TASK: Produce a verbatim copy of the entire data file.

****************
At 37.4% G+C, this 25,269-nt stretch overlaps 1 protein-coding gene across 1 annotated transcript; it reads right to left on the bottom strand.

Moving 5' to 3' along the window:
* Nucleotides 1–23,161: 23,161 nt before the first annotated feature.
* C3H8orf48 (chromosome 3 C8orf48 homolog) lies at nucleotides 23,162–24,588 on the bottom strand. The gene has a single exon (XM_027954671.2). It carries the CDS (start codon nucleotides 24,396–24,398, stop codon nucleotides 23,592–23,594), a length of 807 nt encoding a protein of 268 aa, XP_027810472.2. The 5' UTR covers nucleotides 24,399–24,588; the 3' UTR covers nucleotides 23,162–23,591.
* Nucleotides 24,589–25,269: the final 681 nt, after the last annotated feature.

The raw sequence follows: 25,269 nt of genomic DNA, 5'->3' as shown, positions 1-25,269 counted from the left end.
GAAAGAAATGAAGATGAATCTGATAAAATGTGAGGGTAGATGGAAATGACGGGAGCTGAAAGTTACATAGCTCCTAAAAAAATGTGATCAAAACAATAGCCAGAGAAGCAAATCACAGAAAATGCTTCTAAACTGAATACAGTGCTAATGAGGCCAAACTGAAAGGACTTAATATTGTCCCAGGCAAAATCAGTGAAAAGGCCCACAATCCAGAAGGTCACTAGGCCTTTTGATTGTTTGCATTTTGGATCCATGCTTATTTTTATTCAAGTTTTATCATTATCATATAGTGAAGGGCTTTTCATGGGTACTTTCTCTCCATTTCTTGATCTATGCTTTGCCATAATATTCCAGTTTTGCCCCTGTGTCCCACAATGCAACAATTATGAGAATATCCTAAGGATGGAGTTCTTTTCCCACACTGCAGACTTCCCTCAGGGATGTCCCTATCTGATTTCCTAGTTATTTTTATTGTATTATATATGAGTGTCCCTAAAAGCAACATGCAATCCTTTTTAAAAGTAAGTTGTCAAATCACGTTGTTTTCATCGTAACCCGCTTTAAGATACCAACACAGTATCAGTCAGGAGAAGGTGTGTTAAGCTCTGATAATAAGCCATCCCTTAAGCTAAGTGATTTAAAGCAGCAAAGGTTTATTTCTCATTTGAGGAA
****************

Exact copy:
At 37.4% G+C, this 25,269-nt stretch overlaps 1 protein-coding gene across 1 annotated transcript; it reads right to left on the bottom strand.

Moving 5' to 3' along the window:
* Nucleotides 1–23,161: 23,161 nt before the first annotated feature.
* C3H8orf48 (chromosome 3 C8orf48 homolog) lies at nucleotides 23,162–24,588 on the bottom strand. The gene has a single exon (XM_027954671.2). It carries the CDS (start codon nucleotides 24,396–24,398, stop codon nucleotides 23,592–23,594), a length of 807 nt encoding a protein of 268 aa, XP_027810472.2. The 5' UTR covers nucleotides 24,399–24,588; the 3' UTR covers nucleotides 23,162–23,591.
* Nucleotides 24,589–25,269: the final 681 nt, after the last annotated feature.

The raw sequence follows: 25,269 nt of genomic DNA, 5'->3' as shown, positions 1-25,269 counted from the left end.
GAAAGAAATGAAGATGAATCTGATAAAATGTGAGGGTAGATGGAAATGACGGGAGCTGAAAGTTACATAGCTCCTAAAAAAATGTGATCAAAACAATAGCCAGAGAAGCAAATCACAGAAAATGCTTCTAAACTGAATACAGTGCTAATGAGGCCAAACTGAAAGGACTTAATATTGTCCCAGGCAAAATCAGTGAAAAGGCCCACAATCCAGAAGGTCACTAGGCCTTTTGATTGTTTGCATTTTGGATCCATGCTTATTTTTATTCAAGTTTTATCATTATCATATAGTGAAGGGCTTTTCATGGGTACTTTCTCTCCATTTCTTGATCTATGCTTTGCCATAATATTCCAGTTTTGCCCCTGTGTCCCACAATGCAACAATTATGAGAATATCCTAAGGATGGAGTTCTTTTCCCACACTGCAGACTTCCCTCAGGGATGTCCCTATCTGATTTCCTAGTTATTTTTATTGTATTATATATGAGTGTCCCTAAAAGCAACATGCAATCCTTTTTAAAAGTAAGTTGTCAAATCACGTTGTTTTCATCGTAACCCGCTTTAAGATACCAACACAGTATCAGTCAGGAGAAGGTGTGTTAAGCTCTGATAATAAGCCATCCCTTAAGCTAAGTGATTTAAAGCAGCAAAGGTTTATTTCTCATTTGAGGAA